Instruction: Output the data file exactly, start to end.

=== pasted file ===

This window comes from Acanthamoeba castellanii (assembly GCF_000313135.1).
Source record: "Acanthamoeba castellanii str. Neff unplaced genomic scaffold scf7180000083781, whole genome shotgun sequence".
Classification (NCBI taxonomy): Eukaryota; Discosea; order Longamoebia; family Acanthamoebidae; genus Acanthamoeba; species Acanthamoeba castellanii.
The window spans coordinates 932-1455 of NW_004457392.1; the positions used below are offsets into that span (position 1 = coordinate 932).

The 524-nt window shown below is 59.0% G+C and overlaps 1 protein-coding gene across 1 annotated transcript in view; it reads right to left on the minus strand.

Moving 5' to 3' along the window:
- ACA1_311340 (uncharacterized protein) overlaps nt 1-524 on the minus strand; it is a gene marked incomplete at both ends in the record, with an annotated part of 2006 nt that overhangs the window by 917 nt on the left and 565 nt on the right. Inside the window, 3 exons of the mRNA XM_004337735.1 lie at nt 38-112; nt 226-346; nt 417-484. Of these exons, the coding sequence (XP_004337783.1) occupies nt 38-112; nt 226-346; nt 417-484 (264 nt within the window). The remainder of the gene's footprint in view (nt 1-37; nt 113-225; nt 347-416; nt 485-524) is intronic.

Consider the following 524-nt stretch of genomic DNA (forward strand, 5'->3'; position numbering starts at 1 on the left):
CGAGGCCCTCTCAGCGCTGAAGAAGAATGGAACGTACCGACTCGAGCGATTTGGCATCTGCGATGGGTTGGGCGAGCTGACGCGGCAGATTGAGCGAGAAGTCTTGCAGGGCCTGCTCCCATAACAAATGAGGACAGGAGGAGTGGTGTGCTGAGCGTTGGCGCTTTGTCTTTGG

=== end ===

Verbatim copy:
This window comes from Acanthamoeba castellanii (assembly GCF_000313135.1).
Source record: "Acanthamoeba castellanii str. Neff unplaced genomic scaffold scf7180000083781, whole genome shotgun sequence".
Classification (NCBI taxonomy): Eukaryota; Discosea; order Longamoebia; family Acanthamoebidae; genus Acanthamoeba; species Acanthamoeba castellanii.
The window spans coordinates 932-1455 of NW_004457392.1; the positions used below are offsets into that span (position 1 = coordinate 932).

The 524-nt window shown below is 59.0% G+C and overlaps 1 protein-coding gene across 1 annotated transcript in view; it reads right to left on the minus strand.

Moving 5' to 3' along the window:
- ACA1_311340 (uncharacterized protein) overlaps nt 1-524 on the minus strand; it is a gene marked incomplete at both ends in the record, with an annotated part of 2006 nt that overhangs the window by 917 nt on the left and 565 nt on the right. Inside the window, 3 exons of the mRNA XM_004337735.1 lie at nt 38-112; nt 226-346; nt 417-484. Of these exons, the coding sequence (XP_004337783.1) occupies nt 38-112; nt 226-346; nt 417-484 (264 nt within the window). The remainder of the gene's footprint in view (nt 1-37; nt 113-225; nt 347-416; nt 485-524) is intronic.

Consider the following 524-nt stretch of genomic DNA (forward strand, 5'->3'; position numbering starts at 1 on the left):
CGAGGCCCTCTCAGCGCTGAAGAAGAATGGAACGTACCGACTCGAGCGATTTGGCATCTGCGATGGGTTGGGCGAGCTGACGCGGCAGATTGAGCGAGAAGTCTTGCAGGGCCTGCTCCCATAACAAATGAGGACAGGAGGAGTGGTGTGCTGAGCGTTGGCGCTTTGTCTTTGG